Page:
Additionally, hospitals are not as keen on sponsoring private practices as dermatology patients are not typically admitted into hospitals. Furthermore, a slow economy can be a bad omen for a dermatologist. When jobs are lost and insurance coverage is terminated, many people stop going to the doctor for anything other than an emergency. This means cash-strapped patients are no longer looking to use your services for skincare and acne resolutions. Botox simply isn’t as important to patients who are no longer gainfully employed.

Becoming a dermatologist is a highly specialized career choice. When you make the decision early, you can begin your career as a dermatologist sooner. Assuming you take a full class schedule throughout your educational years, the time in which you will dedicate to your dermatology education is 12 to 13 years. Four years are spent acquiring your undergraduate degree, four years are spent in medical school, one year is spent interning, three years are spent in residency, and should you choose to apply for a fellowship you will spend an additional year obtaining that training.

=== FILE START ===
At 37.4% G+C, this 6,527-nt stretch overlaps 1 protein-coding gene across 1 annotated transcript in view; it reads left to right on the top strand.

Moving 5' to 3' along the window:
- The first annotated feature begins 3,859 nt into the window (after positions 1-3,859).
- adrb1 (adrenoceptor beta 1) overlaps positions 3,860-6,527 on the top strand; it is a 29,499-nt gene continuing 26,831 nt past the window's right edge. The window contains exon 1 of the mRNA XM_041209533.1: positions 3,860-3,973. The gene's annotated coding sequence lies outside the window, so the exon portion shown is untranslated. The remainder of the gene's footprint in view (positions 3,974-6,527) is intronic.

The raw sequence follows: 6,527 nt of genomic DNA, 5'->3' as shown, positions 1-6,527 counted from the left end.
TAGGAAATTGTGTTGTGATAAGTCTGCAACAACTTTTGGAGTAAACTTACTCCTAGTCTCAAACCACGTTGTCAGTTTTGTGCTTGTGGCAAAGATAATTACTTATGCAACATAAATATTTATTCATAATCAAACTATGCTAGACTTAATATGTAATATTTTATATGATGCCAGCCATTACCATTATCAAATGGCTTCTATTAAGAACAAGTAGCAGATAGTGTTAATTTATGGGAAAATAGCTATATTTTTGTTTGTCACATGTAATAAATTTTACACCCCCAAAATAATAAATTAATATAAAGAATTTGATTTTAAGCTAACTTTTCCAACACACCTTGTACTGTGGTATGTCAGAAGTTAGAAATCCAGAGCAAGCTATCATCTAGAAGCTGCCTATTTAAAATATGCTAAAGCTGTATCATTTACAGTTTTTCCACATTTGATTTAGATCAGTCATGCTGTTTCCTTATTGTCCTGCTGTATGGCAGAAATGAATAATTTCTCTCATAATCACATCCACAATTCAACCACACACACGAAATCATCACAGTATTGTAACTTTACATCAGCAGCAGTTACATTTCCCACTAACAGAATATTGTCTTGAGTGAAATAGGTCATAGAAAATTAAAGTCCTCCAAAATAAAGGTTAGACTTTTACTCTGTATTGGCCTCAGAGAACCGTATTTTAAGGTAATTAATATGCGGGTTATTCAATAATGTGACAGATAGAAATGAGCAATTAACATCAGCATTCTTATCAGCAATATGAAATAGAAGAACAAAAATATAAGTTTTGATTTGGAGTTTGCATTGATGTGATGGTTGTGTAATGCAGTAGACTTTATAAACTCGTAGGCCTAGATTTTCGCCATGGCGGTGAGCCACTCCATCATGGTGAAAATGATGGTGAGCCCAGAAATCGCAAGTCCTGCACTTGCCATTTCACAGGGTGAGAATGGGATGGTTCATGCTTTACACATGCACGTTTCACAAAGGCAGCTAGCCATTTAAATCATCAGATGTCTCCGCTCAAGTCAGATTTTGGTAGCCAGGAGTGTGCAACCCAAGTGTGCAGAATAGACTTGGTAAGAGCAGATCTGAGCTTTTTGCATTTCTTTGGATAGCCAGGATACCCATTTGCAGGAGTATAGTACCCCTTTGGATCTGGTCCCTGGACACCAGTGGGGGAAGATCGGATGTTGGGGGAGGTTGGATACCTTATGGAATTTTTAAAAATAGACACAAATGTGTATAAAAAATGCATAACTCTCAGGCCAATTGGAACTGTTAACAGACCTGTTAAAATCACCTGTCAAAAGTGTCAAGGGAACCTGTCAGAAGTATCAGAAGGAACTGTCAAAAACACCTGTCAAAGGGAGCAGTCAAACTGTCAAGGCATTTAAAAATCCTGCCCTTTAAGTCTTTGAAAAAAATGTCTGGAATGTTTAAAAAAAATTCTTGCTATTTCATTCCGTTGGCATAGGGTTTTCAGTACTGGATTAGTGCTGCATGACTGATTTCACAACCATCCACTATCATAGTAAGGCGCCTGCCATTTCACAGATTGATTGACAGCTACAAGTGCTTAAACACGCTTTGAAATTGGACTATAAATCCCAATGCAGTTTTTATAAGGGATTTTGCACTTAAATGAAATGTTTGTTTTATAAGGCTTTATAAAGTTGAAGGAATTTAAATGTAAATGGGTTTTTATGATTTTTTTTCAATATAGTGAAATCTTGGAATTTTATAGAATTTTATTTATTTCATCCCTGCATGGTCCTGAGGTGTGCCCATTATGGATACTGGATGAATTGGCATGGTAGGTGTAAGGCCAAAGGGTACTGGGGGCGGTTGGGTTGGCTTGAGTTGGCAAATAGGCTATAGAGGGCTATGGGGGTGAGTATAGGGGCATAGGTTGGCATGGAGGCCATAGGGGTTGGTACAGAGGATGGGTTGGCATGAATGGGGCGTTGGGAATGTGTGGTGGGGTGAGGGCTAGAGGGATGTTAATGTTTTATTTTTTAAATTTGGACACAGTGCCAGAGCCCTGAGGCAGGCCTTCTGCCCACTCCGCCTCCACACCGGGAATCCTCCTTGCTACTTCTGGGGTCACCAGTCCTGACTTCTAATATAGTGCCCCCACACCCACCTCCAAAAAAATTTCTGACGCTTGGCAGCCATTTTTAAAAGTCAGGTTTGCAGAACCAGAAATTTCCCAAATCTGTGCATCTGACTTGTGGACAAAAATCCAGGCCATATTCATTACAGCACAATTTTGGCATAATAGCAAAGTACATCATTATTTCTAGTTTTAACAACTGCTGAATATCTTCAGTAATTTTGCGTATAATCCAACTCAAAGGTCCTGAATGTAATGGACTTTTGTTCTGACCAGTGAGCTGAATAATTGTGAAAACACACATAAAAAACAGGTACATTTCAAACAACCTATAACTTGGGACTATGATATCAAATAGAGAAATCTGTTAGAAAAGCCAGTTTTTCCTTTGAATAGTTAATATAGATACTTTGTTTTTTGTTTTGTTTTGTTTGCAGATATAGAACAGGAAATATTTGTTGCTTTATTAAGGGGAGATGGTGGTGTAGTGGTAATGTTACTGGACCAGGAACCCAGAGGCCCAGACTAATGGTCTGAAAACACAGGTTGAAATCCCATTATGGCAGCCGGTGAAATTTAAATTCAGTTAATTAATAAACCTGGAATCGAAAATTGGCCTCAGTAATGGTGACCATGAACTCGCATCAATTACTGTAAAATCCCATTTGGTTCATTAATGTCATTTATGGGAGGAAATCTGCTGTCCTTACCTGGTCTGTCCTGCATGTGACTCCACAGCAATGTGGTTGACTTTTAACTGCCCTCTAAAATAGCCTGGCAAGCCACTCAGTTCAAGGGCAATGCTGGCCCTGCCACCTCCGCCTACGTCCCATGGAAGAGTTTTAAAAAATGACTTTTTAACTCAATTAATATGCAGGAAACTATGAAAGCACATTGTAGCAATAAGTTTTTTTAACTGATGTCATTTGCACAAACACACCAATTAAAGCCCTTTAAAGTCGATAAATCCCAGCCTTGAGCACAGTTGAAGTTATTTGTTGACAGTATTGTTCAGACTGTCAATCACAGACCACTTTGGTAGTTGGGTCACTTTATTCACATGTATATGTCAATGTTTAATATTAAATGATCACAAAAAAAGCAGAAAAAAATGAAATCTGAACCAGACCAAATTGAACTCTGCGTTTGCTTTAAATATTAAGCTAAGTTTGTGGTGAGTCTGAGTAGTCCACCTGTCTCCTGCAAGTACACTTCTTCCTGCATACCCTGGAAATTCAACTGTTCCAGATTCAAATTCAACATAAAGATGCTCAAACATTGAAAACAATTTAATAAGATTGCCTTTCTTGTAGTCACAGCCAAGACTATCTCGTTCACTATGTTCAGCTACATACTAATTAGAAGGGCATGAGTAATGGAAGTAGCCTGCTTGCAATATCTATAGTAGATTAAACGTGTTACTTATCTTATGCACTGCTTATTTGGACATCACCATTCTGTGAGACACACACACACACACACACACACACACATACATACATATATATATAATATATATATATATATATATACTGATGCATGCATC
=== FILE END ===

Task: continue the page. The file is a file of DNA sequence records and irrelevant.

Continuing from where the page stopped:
Once your medical training is over and you become a board certified dermatologist, you will reap the benefits of so many years of medical training. A competitive and comfortable income, a flexible schedule, and easy office hours make 12 years of schooling worth it to dermatologists who enjoy spending time with their families and traveling. Choosing to become a medical professional is admirable, but understanding how to become a dermatologist is important. Anyone looking to obtain an MD and still have a little freedom should consider dermatology as a medical career choice.